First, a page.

What Texans Should Know About Probate

I got a call from a Dallas couple today.  They asked a few questions that I thought I would share.  They had heard about Probate and how it should be avoided, but, they really didn’t know what Probate was.  So here’s what I told them:

Probate occurs whenever someone dies owning assets in their individual names.  An estate can go through probate with a Will and without a Will.  The main objective of probate is to change the title of assets from the deceased person to his heirs or beneficiaries.  The title of assets is generally held in the owner’s name. When the owner dies, his assets are frozen and cannot be transferred without the names on the titles being changed.  The probate court is almost always the only body that can change the title of assets from someone that has passed away.  In addition to changing the title, the probate court resolves disputes amongst claimants, approves payment of creditors, inventories assets, and distributes the assets with good legal title to the heirs or beneficiaries named in the will. If there is no valid will, the assets are distributed according to the Texas law of descent and distribution.  There are lots of disadvantages to Probate.  First, probate can be a long and painstaking process. Probate can take from several months to several years to complete.   Another major drawback of probate is that its proceedings and filings are a matter of public record. The probate court records that list your assets and their values and who receives your assets may be open to the public during the probate process and forever after.  And, once they are part of the public record, they find their way to the Internet.   This leaves the surviving spouse or other heirs vulnerable to financial scam artists who may have access to information relating to the surviving spouse’s and other beneficiaries’ inherited assets.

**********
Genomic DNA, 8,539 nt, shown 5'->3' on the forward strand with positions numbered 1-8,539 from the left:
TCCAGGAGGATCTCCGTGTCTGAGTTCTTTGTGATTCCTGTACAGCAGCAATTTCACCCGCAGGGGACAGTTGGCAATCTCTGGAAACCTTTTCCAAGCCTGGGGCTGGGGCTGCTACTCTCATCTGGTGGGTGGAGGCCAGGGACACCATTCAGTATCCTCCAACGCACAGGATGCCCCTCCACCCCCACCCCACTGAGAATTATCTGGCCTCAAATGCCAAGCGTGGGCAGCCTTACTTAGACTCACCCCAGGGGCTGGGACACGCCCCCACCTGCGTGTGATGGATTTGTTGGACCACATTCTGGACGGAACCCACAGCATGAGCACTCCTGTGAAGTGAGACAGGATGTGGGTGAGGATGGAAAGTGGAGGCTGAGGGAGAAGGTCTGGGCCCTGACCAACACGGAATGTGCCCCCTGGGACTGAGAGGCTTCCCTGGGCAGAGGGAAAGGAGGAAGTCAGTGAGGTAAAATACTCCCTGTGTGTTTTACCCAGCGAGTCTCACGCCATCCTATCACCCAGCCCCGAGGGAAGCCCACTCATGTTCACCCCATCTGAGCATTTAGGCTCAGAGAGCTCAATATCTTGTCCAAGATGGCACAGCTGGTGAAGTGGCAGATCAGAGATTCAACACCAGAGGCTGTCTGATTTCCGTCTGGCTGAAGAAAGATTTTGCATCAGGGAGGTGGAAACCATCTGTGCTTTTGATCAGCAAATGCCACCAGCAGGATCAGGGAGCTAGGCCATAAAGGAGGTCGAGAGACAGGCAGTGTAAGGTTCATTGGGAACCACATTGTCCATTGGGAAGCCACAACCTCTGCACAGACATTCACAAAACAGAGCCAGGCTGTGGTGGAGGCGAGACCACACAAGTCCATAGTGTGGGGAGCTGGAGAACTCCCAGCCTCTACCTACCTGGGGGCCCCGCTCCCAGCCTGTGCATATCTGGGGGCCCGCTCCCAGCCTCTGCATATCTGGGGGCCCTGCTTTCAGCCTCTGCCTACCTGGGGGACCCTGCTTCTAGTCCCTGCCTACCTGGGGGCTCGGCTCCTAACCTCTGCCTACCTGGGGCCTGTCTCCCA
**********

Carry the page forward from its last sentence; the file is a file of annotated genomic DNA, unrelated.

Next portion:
Probate will occur not only in the state in which you reside at the time of your death, but also in every state where you own real estate.  And, in some cases, the probate court may require your executor or administrator to post a financial bond to ensure that he fulfills his duties. Many states’ laws set the fee attorneys and executors can charge. They require that fees be a fixed percentage of the estate.  Using this method, fees can range anywhere from three percent to ten percent or more of your family’s gross estate.  In Texas, we have a vague “reasonableness standard”.  As a result, we sometimes see people paying a lot more than they should for the services that they receive.